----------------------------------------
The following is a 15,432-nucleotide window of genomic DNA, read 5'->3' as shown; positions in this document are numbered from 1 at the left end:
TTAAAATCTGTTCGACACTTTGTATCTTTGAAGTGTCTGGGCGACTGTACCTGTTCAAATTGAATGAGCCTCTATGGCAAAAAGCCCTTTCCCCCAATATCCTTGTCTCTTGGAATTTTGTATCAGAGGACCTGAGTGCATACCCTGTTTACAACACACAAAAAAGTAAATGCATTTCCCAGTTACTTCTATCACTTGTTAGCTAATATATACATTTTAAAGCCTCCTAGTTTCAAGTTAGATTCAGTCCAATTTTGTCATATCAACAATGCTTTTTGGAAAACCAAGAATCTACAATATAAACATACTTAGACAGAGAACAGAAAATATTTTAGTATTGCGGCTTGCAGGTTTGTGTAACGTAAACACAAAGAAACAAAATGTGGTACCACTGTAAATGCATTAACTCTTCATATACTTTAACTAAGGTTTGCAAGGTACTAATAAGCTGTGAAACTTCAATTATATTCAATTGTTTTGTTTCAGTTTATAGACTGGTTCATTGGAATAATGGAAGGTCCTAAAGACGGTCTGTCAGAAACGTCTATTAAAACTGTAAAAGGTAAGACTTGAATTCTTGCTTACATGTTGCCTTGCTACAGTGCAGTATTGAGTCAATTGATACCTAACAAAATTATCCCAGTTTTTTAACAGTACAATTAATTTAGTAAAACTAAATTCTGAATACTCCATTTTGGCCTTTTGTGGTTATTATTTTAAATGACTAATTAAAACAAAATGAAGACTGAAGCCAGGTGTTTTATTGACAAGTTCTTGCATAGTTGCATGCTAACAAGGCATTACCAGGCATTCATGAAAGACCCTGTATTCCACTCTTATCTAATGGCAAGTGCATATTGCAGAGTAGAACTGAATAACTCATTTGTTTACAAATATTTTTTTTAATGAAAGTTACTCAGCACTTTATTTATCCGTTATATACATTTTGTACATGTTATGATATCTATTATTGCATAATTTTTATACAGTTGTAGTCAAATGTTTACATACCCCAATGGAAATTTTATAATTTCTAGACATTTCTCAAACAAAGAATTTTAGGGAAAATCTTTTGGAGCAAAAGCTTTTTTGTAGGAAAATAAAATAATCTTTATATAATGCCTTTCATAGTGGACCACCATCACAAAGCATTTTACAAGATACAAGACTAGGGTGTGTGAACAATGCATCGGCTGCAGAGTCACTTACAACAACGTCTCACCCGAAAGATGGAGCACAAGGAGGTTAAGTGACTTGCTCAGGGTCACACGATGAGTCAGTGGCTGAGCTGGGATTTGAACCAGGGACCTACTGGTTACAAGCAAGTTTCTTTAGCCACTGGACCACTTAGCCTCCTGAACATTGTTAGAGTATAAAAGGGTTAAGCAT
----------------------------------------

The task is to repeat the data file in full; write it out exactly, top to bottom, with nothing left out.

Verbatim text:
The following is a 15,432-nucleotide window of genomic DNA, read 5'->3' as shown; positions in this document are numbered from 1 at the left end:
TTAAAATCTGTTCGACACTTTGTATCTTTGAAGTGTCTGGGCGACTGTACCTGTTCAAATTGAATGAGCCTCTATGGCAAAAAGCCCTTTCCCCCAATATCCTTGTCTCTTGGAATTTTGTATCAGAGGACCTGAGTGCATACCCTGTTTACAACACACAAAAAAGTAAATGCATTTCCCAGTTACTTCTATCACTTGTTAGCTAATATATACATTTTAAAGCCTCCTAGTTTCAAGTTAGATTCAGTCCAATTTTGTCATATCAACAATGCTTTTTGGAAAACCAAGAATCTACAATATAAACATACTTAGACAGAGAACAGAAAATATTTTAGTATTGCGGCTTGCAGGTTTGTGTAACGTAAACACAAAGAAACAAAATGTGGTACCACTGTAAATGCATTAACTCTTCATATACTTTAACTAAGGTTTGCAAGGTACTAATAAGCTGTGAAACTTCAATTATATTCAATTGTTTTGTTTCAGTTTATAGACTGGTTCATTGGAATAATGGAAGGTCCTAAAGACGGTCTGTCAGAAACGTCTATTAAAACTGTAAAAGGTAAGACTTGAATTCTTGCTTACATGTTGCCTTGCTACAGTGCAGTATTGAGTCAATTGATACCTAACAAAATTATCCCAGTTTTTTAACAGTACAATTAATTTAGTAAAACTAAATTCTGAATACTCCATTTTGGCCTTTTGTGGTTATTATTTTAAATGACTAATTAAAACAAAATGAAGACTGAAGCCAGGTGTTTTATTGACAAGTTCTTGCATAGTTGCATGCTAACAAGGCATTACCAGGCATTCATGAAAGACCCTGTATTCCACTCTTATCTAATGGCAAGTGCATATTGCAGAGTAGAACTGAATAACTCATTTGTTTACAAATATTTTTTTTAATGAAAGTTACTCAGCACTTTATTTATCCGTTATATACATTTTGTACATGTTATGATATCTATTATTGCATAATTTTTATACAGTTGTAGTCAAATGTTTACATACCCCAATGGAAATTTTATAATTTCTAGACATTTCTCAAACAAAGAATTTTAGGGAAAATCTTTTGGAGCAAAAGCTTTTTTGTAGGAAAATAAAATAATCTTTATATAATGCCTTTCATAGTGGACCACCATCACAAAGCATTTTACAAGATACAAGACTAGGGTGTGTGAACAATGCATCGGCTGCAGAGTCACTTACAACAACGTCTCACCCGAAAGATGGAGCACAAGGAGGTTAAGTGACTTGCTCAGGGTCACACGATGAGTCAGTGGCTGAGCTGGGATTTGAACCAGGGACCTACTGGTTACAAGCAAGTTTCTTTAGCCACTGGACCACTTAGCCTCCTGAACATTGTTAGAGTATAAAAGGGTTAAGCAT